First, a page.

Many people, including me, believe The Iceman Cometh is Eugene O'Neil's best play, even better than Long Day's Journey into Night. Iceman is one of the deepest dives into the American psyche ever put on stage. The bad news about the Broadway Theater Archive DVD (originally released as a teleplay by CBS in 1960) is that its production values are primitive. The good news is that this Sidney Lumet television version is based on Jose Quintero's definitive 1956 Broadway production. The best news is that Jason Robards reprises his Broadway role as Hickey.
The setting is Harry Hope's saloon, and the year is 1912. Harry's regulars, a diverse lot of misfits and failures, spend their days drinking and dreaming of the things they're going to do when they get right again. Into their midst bursts the drummer Hickey, right on time for his annual bender. But this year Hickey's different. He's not drinking; he's not making his usual jokes about finding his wife in bed with the iceman; and he's on a mission to help Harry's regulars wise up and let go of their pipe dreams.
Hickey uses his salesman's pep and charm to convince his old drinking buddies to pick up the burdens they set down in favor of gin-induced oblivion. The toughest nut for Hickey to crack is Larry, a former labor radical who claims to be sick of life and through with caring about other people. Larry has his own distraction. Don, the son of Larry's old girlfriend, has shown up bearing a load of guilt he wants Larry to help him carry. Larry's mask of indifference keeps slipping, and he keeps trying to push it back into place.
Over four mesmerizing acts we see what happens to Harry's little community when they cast off their illusions. We learn why Hickey's changed, and why it's so important to him that the others wise up, just like he has.
With one glaring exception, the large cast is excellent. Farrell Pelly as Harry Hope and Myron McCormack as Larry anchor the rolling chaos of the saloon. Tom Pedi as the bartender Rocky provides a rude energy that keeps things moving. Jason Robards lit up the theater world when he played Hickey on Broadway. His is the definitive portrayal, one of the great turns on the American stage. Hickey's final speech, about how he overcame his own pipe dreams, is worth the price of the DVD by itself. The glaring exception is Don, played by a very young Robert Redford. Don is a difficult part, a weak man who's done an unsavory thing, for whom we're supposed to feel pity. Redford just isn't up to it, which drags down this part of the plot.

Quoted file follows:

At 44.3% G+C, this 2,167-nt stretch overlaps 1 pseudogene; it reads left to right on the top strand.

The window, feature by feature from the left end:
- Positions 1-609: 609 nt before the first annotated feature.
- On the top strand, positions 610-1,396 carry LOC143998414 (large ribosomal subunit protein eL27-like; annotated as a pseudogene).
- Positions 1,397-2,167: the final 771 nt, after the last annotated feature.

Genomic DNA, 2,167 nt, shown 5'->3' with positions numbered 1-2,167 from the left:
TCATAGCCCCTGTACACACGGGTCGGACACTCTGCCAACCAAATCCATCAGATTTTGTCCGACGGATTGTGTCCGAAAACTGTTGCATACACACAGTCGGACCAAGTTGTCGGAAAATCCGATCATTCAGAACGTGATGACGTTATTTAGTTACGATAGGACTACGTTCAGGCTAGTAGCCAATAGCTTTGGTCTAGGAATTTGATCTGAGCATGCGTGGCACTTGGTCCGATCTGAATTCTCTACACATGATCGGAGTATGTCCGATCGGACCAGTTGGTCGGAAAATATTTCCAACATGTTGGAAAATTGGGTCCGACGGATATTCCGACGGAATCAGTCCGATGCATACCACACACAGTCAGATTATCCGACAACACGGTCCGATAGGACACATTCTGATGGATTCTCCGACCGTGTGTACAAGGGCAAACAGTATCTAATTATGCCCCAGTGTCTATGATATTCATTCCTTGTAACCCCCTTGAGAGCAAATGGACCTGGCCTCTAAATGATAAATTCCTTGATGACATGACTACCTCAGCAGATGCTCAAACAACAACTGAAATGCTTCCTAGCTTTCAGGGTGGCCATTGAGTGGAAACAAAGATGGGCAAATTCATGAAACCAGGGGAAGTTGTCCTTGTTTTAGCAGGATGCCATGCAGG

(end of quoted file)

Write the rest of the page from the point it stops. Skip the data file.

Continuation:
O'Neil is showing us the American Century in embryo. Its bottom social layer was awhirl in vague dreams and murderous rages, filled with people fighting a desperate rear guard action against despair. O'Neil isn't judging here, simply trying to understand. His language and his compassion for these characters pin the play down in time and space. His insight that human illusions are both necessary and lethal give the play universal implications.
Iceman has been revived several times since this version aired. I'm not sure modern American actors can get to the emotional core of this play any more. For all of its criminality, all the boozing and profanity and violence, there's innocence in these characters, and a sweetness in the way they care for one another that's probably passed out of American life. Mid-century America still had it to some degree, which is why this is the version of Iceman you want to see.